Nightrunners by Joe R.; Dean Koontz (Introduction) Lansdale (1987-06-02)
WARNING FOR SLIGHT SPOILERS
It’s Galveston, Texas, in the mid-1980s, and modern-minded, well-heeled couple, Becky and Montgomery Jones, should be living the dream. Professional academics, they both have good quality of life, a steady income, are a well-matched, physically handsome pair and, as lovebirds since their college days, they care for each other deeply. It should be a match made in Heaven, but in actual fact their blissful life has been ruined by a dreadful incident approximately four months prior to this narrative, when their house was broken into while Monty was away, and Becky savagely raped by a former student of hers, Clyde Edson, who wasn’t just a juvenile delinquent but a fledgling serial killer already known locally as the ‘Rapist Ripper’.
Edson was later apprehended and committed suicide while remanded in jail, but of course Becky’s recovery from such an ordeal was never going to rely solely on the hand of justice. The deep psychological wounds have destroyed her pleasant suburban existence. She now lives in fear of the night, endures harrowing nightmares and bizarre premonitions, is completely unable to enjoy sex, and has ambivalent feelings about her husband because of his previous political stance; before this event, Montgomery Jones was a liberal through and through – he believed in tackling the causes of crime rather than cracking down on it, he looked to rehabilitation rather than punishment, he didn’t regard Galveston’s underage hoodlums as thugs and predators so much as disadvantaged kids who need a helping hand rather than a good smack around the head.
All of this has changed now, of course – except that it’s too late.
Even though Monty wasn’t present at the time of the rape and could have done nothing to prevent it, he now regards his former ‘enlightened’ attitude as a kind of moral cowardice, and is inwardly repelled by his previous pretence of intellectual superiority when in reality he suspects that he has always been unnerved by the prospect of taking a tough stand. He particularly agonises about an incident from his childhood, when he was too frightened to intervene as a local bully force-fed his kid-brother a dog turd. What’s even worse from Monty’s point of view is that he suspects Becky thinks this about him too, even if she won’t say it. Just being in his wife’s melancholy presence now unmans him.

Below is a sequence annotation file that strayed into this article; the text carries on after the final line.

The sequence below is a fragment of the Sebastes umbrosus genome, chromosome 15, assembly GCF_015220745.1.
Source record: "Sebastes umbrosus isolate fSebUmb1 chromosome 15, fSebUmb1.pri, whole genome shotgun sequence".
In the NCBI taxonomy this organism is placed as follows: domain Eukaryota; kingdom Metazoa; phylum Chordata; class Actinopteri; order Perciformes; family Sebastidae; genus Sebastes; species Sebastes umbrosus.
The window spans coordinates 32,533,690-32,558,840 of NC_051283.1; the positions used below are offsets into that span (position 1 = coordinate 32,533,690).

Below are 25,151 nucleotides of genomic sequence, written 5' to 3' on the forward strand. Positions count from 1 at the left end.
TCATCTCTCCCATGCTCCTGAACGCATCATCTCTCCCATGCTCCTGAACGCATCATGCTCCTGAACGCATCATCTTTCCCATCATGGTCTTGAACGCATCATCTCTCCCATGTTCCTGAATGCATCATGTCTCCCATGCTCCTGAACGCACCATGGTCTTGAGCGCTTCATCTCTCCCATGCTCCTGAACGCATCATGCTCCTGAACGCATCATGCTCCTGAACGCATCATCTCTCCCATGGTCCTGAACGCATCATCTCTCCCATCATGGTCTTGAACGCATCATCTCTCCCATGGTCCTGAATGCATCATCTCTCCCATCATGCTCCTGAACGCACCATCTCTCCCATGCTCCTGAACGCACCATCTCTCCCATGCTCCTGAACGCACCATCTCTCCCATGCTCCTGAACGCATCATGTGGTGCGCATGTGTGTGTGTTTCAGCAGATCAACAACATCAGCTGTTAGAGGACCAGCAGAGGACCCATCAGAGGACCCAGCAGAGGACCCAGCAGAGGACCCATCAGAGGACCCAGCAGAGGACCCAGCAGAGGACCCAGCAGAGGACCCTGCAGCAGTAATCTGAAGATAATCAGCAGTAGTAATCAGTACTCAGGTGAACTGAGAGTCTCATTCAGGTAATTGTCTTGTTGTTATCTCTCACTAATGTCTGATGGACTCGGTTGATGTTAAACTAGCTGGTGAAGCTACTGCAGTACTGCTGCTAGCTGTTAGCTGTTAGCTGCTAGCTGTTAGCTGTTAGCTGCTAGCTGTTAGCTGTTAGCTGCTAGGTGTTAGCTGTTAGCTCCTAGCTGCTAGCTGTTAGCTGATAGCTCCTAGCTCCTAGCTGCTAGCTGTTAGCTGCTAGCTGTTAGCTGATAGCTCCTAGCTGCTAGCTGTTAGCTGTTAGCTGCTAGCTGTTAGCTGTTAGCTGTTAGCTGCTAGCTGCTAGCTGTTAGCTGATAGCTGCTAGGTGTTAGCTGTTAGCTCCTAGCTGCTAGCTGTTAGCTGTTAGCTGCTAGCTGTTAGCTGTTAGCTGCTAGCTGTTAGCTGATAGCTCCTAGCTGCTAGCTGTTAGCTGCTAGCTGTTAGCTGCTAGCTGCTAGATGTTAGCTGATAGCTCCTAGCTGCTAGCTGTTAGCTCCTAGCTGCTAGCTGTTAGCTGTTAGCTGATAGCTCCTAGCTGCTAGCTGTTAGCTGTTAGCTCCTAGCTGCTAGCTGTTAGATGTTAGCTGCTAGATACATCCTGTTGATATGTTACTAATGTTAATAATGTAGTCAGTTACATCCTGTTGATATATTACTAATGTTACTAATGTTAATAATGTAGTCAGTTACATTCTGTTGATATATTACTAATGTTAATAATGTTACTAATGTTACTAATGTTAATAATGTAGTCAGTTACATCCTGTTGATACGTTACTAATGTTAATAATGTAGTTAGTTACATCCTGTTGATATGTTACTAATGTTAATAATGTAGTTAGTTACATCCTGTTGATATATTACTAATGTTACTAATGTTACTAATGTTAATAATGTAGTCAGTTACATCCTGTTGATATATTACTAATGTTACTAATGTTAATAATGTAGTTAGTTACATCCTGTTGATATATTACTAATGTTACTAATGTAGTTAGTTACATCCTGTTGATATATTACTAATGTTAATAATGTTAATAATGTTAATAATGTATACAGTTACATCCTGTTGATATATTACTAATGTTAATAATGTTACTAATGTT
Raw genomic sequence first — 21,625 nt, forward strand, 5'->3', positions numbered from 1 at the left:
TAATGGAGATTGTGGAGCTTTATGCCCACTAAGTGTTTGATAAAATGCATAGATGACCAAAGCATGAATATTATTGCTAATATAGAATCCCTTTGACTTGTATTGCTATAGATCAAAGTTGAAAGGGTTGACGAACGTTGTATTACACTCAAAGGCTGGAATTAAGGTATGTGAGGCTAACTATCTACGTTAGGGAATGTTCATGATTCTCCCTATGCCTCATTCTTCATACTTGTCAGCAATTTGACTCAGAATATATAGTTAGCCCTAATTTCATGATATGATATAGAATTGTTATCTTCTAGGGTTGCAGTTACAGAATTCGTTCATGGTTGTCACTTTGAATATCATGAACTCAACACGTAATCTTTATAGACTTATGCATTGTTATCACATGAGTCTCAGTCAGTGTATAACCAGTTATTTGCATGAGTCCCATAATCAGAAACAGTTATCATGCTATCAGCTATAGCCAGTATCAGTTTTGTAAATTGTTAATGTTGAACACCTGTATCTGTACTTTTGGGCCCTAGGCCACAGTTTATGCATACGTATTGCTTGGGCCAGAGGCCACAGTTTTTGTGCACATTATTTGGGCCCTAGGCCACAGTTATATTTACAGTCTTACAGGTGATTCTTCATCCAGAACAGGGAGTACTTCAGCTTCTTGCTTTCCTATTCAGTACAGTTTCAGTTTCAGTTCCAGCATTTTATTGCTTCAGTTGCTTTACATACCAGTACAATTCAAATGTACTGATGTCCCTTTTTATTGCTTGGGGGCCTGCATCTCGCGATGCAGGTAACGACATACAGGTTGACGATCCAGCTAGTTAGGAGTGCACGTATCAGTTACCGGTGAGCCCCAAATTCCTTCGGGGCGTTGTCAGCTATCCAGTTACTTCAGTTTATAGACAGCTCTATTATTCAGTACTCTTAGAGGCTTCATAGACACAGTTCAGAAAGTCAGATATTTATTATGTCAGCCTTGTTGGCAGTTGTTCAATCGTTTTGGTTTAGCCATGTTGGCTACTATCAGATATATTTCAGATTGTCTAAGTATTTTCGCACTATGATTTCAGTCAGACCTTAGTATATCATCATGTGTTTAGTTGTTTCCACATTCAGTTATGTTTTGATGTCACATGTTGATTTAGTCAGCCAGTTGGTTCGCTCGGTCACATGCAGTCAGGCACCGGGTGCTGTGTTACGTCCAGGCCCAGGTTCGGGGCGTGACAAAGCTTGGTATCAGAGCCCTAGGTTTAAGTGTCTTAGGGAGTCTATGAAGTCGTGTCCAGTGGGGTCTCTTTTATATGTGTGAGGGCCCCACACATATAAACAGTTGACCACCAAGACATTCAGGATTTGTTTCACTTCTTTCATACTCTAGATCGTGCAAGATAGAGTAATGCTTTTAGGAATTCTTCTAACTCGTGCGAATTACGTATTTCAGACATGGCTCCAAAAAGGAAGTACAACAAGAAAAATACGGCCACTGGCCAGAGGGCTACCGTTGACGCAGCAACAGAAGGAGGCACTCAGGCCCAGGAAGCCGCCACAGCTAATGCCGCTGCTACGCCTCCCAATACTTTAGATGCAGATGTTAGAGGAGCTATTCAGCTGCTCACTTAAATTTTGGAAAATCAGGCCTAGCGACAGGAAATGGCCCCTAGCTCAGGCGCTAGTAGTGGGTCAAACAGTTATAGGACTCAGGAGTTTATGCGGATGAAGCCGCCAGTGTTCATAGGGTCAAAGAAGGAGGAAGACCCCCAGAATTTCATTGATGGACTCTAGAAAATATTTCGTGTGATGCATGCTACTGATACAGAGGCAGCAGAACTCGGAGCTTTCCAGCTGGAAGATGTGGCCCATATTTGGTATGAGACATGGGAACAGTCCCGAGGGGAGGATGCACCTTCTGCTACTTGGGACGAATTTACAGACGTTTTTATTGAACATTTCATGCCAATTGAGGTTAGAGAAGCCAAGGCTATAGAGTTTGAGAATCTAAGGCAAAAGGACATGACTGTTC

It looks as if their relationship, once so strong, has fatally fractured … until late that October, when in a desperate effort to patch things up, Monty takes Becky out to a friend’s cabin, so they can get some peace and quiet. It’s an idyllic, pine-clad location in the East Texas wilderness, and the crisp autumn weather is beautiful. For the first time in a while, the couple begin to relax again in each other’s company, even though there is still much lost ground to make up.
However, this hesitation to resume their former status is actually the least of their problems.
Because unbeknown to the Joneses, several members of Clyde Edson’s gang – all of them complicit in the Rapist Ripper murders – eluded capture, including his psychopathic second-in-command, Brian Blackwood, and their reign of Hell is far from over.
Blackwood still remains in awe of his deceased ex-leader, viewing him as a kind of Nietzchean superman – primarily because he never let human sentiment hamper him when he was out to get whatever he wanted. Despite this, Blackwood has no initial motivation to go back and finish off Becky Jones, their last victim … until, one feverish midnight, when he receives a nightmarish visitation from his former friend, now reduced to the status of demonic ventriloquist dummy seated on the knee of the satanic ‘God of the Razor’, an horrific being who literally wears a coat made from flayed human flesh and shoes made out of guillotined human heads (and who will go on to appear several times more in Lansdale’s work).
Whether this is a genuine supernatural event or simply a figment of Blackwood’s deranged mind is basically irrelevant, as Edson demands a continuation of their previous crime: a full-scale attack on Becky Jones, culminating – after the gang have sexually defiled her for as long as they care to – in the removal of her heart. If anyone gets in the way, like her husband of course, he/they can also be dispatched.